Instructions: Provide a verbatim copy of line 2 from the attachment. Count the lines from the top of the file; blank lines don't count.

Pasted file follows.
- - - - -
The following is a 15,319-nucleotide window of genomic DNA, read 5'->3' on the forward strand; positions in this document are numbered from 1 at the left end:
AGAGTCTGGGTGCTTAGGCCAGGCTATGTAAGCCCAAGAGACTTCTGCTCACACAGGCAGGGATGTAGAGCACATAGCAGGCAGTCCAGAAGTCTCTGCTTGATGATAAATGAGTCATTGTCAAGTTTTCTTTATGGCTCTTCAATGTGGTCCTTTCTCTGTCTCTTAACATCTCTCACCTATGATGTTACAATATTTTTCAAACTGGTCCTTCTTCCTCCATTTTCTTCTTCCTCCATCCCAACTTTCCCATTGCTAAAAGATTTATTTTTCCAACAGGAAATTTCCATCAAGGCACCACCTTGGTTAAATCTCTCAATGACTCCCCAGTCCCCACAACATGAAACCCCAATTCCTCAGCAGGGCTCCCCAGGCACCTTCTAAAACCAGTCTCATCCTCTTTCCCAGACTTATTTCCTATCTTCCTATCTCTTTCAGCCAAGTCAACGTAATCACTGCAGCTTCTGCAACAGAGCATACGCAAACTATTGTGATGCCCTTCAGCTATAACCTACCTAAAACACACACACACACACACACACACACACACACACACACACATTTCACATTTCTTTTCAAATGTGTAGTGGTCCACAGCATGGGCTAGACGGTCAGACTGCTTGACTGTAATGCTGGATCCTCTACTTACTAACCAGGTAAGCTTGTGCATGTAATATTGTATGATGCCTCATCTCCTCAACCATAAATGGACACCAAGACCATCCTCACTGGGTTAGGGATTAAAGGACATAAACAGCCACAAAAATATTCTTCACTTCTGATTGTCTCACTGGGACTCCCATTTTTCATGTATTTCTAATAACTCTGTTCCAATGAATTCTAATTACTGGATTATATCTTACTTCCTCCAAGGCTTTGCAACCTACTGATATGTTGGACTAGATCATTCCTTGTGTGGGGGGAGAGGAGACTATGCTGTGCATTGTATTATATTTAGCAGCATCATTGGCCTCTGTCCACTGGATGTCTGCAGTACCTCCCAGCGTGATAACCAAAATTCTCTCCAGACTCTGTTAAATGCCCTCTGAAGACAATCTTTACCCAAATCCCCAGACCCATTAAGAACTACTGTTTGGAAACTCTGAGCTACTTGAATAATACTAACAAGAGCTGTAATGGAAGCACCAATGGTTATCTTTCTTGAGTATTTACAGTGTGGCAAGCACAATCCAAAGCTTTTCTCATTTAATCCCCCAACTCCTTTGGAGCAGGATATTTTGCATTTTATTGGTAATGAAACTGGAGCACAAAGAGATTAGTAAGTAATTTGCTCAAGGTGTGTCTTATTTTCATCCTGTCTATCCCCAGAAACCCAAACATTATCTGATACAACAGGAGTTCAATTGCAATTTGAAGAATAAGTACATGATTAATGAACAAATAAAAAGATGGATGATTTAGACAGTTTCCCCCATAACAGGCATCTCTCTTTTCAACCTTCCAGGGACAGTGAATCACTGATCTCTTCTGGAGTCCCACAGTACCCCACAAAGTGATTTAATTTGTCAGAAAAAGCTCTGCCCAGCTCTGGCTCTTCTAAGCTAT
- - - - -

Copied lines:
AGAGTCTGGGTGCTTAGGCCAGGCTATGTAAGCCCAAGAGACTTCTGCTCACACAGGCAGGGATGTAGAGCACATAGCAGGCAGTCCAGAAGTCTCTGCTTGATGATAAATGAGTCATTGTCAAGTTTTCTTTATGGCTCTTCAATGTGGTCCTTTCTCTGTCTCTTAACATCTCTCACCTATGATGTTACAATATTTTTCAAACTGGTCCTTCTTCCTCCATTTTCTTCTTCCTCCATCCCAACTTTCCCATTGCTAAAAGATTTATTTTTCCAACAGGAAATTTCCATCAAGGCACCACCTTGGTTAAATCTCTCAATGACTCCCCAGTCCCCACAACATGAAACCCCAATTCCTCAGCAGGGCTCCCCAGGCACCTTCTAAAACCAGTCTCATCCTCTTTCCCAGACTTATTTCCTATCTTCCTATCTCTTTCAGCCAAGTCAACGTAATCACTGCAGCTTCTGCAACAGAGCATACGCAAACTATTGTGATGCCCTTCAGCTATAACCTACCTAAAACACACACACACACACACACACACACACACACACACACACATTTCACATTTCTTTTCAAATGTGTAGTGGTCCACAGCATGGGCTAGACGGTCAGACTGCTTGACTGTAATGCTGGATCCTCTACTTACTAACCAGGTAAGCTTGTGCATGTAATATTGTATGATGCCTCATCTCCTCAACCATAAATGGACACCAAGACCATCCTCACTGGGTTAGGGATTAAAGGACATAAACAGCCACAAAAATATTCTTCACTTCTGATTGTCTCACTGGGACTCCCATTTTTCATGTATTTCTAATAACTCTGTTCCAATGAATTCTAATTACTGGATTATATCTTACTTCCTCCAAGGCTTTGCAACCTACTGATATGTTGGACTAGATCATTCCTTGTGTGGGGGGAGAGGAGACTATGCTGTGCATTGTATTATATTTAGCAGCATCATTGGCCTCTGTCCACTGGATGTCTGCAGTACCTCCCAGCGTGATAACCAAAATTCTCTCCAGACTCTGTTAAATGCCCTCTGAAGACAATCTTTACCCAAATCCCCAGACCCATTAAGAACTACTGTTTGGAAACTCTGAGCTACTTGAATAATACTAACAAGAGCTGTAATGGAAGCACCAATGGTTATCTTTCTTGAGTATTTACAGTGTGGCAAGCACAATCCAAAGCTTTTCTCATTTAATCCCCCAACTCCTTTGGAGCAGGATATTTTGCATTTTATTGGTAATGAAACTGGAGCACAAAGAGATTAGTAAGTAATTTGCTCAAGGTGTGTCTTATTTTCATCCTGTCTATCCCCAGAAACCCAAACATTATCTGATACAACAGGAGTTCAATTGCAATTTGAAGAATAAGTACATGATTAATGAACAAATAAAAAGATGGATGATTTAGACAGTTTCCCCCATAACAGGCATCTCTCTTTTCAACCTTCCAGGGACAGTGAATCACTGATCTCTTCTGGAGTCCCACAGTACCCCACAAAGTGATTTAATTTGTCAGAAAAAGCTCTGCCCAGCTCTGGCTCTTCTAAGCTAT